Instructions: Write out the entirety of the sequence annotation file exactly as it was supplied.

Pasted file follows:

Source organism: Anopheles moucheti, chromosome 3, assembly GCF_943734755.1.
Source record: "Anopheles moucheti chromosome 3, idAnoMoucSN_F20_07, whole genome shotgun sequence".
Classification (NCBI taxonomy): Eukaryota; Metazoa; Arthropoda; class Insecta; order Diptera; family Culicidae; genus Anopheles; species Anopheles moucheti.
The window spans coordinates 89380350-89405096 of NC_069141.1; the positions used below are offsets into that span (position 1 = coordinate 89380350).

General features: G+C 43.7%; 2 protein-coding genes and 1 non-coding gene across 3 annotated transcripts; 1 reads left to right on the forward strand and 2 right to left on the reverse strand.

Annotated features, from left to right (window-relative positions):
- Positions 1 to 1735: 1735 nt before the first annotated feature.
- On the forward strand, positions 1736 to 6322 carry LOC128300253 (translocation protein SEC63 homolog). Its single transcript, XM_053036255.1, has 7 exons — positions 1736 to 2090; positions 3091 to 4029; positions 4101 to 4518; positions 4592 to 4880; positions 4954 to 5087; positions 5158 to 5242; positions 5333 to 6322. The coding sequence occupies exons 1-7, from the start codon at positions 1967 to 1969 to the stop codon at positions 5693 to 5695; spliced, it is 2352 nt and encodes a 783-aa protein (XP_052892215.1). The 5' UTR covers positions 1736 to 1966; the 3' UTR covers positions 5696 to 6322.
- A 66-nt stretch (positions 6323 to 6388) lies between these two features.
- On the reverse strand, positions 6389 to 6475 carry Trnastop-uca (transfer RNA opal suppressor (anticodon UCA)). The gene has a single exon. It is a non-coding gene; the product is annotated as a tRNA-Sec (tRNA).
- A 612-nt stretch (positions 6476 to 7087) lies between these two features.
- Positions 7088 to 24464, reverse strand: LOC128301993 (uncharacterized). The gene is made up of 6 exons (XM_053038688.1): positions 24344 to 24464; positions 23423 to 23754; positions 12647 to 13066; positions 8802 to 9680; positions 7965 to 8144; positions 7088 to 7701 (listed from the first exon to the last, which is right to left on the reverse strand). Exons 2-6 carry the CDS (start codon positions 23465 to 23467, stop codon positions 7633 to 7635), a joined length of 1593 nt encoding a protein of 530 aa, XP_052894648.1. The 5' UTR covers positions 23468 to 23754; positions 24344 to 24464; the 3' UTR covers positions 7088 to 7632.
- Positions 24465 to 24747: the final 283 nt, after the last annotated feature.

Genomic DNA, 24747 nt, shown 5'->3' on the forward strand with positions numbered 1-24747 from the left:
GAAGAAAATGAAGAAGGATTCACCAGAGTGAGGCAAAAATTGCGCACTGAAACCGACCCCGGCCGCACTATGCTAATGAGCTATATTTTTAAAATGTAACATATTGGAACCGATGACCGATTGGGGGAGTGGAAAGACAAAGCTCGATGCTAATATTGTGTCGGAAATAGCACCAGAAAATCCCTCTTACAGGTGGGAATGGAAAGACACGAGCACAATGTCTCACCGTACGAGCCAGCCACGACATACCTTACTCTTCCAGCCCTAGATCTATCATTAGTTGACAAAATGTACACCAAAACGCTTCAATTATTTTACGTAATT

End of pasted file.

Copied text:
Source organism: Anopheles moucheti, chromosome 3, assembly GCF_943734755.1.
Source record: "Anopheles moucheti chromosome 3, idAnoMoucSN_F20_07, whole genome shotgun sequence".
Classification (NCBI taxonomy): Eukaryota; Metazoa; Arthropoda; class Insecta; order Diptera; family Culicidae; genus Anopheles; species Anopheles moucheti.
The window spans coordinates 89380350-89405096 of NC_069141.1; the positions used below are offsets into that span (position 1 = coordinate 89380350).

General features: G+C 43.7%; 2 protein-coding genes and 1 non-coding gene across 3 annotated transcripts; 1 reads left to right on the forward strand and 2 right to left on the reverse strand.

Annotated features, from left to right (window-relative positions):
- Positions 1 to 1735: 1735 nt before the first annotated feature.
- On the forward strand, positions 1736 to 6322 carry LOC128300253 (translocation protein SEC63 homolog). Its single transcript, XM_053036255.1, has 7 exons — positions 1736 to 2090; positions 3091 to 4029; positions 4101 to 4518; positions 4592 to 4880; positions 4954 to 5087; positions 5158 to 5242; positions 5333 to 6322. The coding sequence occupies exons 1-7, from the start codon at positions 1967 to 1969 to the stop codon at positions 5693 to 5695; spliced, it is 2352 nt and encodes a 783-aa protein (XP_052892215.1). The 5' UTR covers positions 1736 to 1966; the 3' UTR covers positions 5696 to 6322.
- A 66-nt stretch (positions 6323 to 6388) lies between these two features.
- On the reverse strand, positions 6389 to 6475 carry Trnastop-uca (transfer RNA opal suppressor (anticodon UCA)). The gene has a single exon. It is a non-coding gene; the product is annotated as a tRNA-Sec (tRNA).
- A 612-nt stretch (positions 6476 to 7087) lies between these two features.
- Positions 7088 to 24464, reverse strand: LOC128301993 (uncharacterized). The gene is made up of 6 exons (XM_053038688.1): positions 24344 to 24464; positions 23423 to 23754; positions 12647 to 13066; positions 8802 to 9680; positions 7965 to 8144; positions 7088 to 7701 (listed from the first exon to the last, which is right to left on the reverse strand). Exons 2-6 carry the CDS (start codon positions 23465 to 23467, stop codon positions 7633 to 7635), a joined length of 1593 nt encoding a protein of 530 aa, XP_052894648.1. The 5' UTR covers positions 23468 to 23754; positions 24344 to 24464; the 3' UTR covers positions 7088 to 7632.
- Positions 24465 to 24747: the final 283 nt, after the last annotated feature.

Genomic DNA, 24747 nt, shown 5'->3' on the forward strand with positions numbered 1-24747 from the left:
GAAGAAAATGAAGAAGGATTCACCAGAGTGAGGCAAAAATTGCGCACTGAAACCGACCCCGGCCGCACTATGCTAATGAGCTATATTTTTAAAATGTAACATATTGGAACCGATGACCGATTGGGGGAGTGGAAAGACAAAGCTCGATGCTAATATTGTGTCGGAAATAGCACCAGAAAATCCCTCTTACAGGTGGGAATGGAAAGACACGAGCACAATGTCTCACCGTACGAGCCAGCCACGACATACCTTACTCTTCCAGCCCTAGATCTATCATTAGTTGACAAAATGTACACCAAAACGCTTCAATTATTTTACGTAATT